Which Joe gave his name to ‘sloppy joes’? We look at five interesting sandwiches and their lexical origins.
- ‘Imagine the muffled sound of a banjo being clunked, insistently and arhythmical, through the paper-thin walls of a tract home, of a song being played so slowly that any melody was indecipherable.’
- ‘Lucy Guerin danced in images projected onto the floor and wall, focus was placed on images of wrists and arms twisting and bending in uncomfortable and arhythmical movements.’
- ‘The first scene opens with the people of Thebes lying down on the stage as if almost dead and singing a monotonous murmur marked by the arhythmical beat of a drum.’
- ‘This treatment may consist of a steady pressure upon a specific area, prolonged for a desired period, or it may consist of a rhythmical, or arhythmical variation in the pressure.’
- ‘This arhythmical bouncing of the backpack ruins the pleasure of running and technique, as well.’
- ‘They also have low-amplitude cries that are high pitched, arrhythmical or prolonged.’
- ‘Alma Mahler heard in it ‘the arhythmical play of little children’.’
- ‘The hypochondriacal among them may work themselves into a tizzy wondering if their ticker was beating too slow, too fast, or in an arrhythmical way.’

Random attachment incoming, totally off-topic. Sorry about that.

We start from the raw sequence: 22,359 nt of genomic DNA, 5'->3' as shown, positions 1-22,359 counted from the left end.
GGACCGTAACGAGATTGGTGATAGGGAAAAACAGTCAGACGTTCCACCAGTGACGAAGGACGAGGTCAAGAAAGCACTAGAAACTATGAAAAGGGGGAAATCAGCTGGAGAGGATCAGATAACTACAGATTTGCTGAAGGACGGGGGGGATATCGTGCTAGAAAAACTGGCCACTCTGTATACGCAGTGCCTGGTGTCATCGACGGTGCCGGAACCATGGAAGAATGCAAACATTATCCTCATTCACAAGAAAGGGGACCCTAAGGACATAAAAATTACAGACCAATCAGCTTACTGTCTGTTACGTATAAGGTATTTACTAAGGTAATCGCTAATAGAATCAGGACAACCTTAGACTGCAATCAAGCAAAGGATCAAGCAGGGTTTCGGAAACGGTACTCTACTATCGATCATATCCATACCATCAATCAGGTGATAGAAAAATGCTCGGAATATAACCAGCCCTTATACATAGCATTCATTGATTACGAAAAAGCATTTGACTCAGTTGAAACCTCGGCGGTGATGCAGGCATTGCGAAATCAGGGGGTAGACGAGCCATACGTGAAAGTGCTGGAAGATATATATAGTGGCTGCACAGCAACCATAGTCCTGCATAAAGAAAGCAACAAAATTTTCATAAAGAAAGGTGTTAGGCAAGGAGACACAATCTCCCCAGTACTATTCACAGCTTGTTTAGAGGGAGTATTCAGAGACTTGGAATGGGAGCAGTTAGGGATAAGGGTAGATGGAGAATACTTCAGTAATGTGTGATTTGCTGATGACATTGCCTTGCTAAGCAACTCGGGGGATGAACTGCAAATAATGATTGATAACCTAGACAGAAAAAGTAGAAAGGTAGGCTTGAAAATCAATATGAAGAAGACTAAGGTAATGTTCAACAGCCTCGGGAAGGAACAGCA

- ‘When death is very near, slow music with a constant tempo, or softly arhythmical tonal background sounds are most appropriate.’
- ‘The Danza Tedesca featured skewed and arhythmical sections delivered with eloquent athleticism.’
- ‘It's nature is to erratically move from flash point to flash point in an arhythmical manner.’
- ‘Breath holding and arhythmical breathing takes its toll on the act of performance and can lead to memory slips, stage fright, and generally unaesthetic performances.’
- ‘And what, in Miller's hoop dance, as she danced angular power and discipline to Bach's punctilious, predictable rhythm, was that arhythmical clicketyclacking?’
- ‘The arhythmical beat among these economies in the past reveals that there is little point in trying to align macroeconomic policies, and the absence of an economic argument for a monetary union.’
We take a look at several popular, though confusing, punctuation marks.
From Afghanistan to Zimbabwe, discover surprising and intriguing language facts from around the globe.
The definitions of ‘buddy’ and ‘bro’ in the OED have recently been revised. We explore their history and increase in popularity.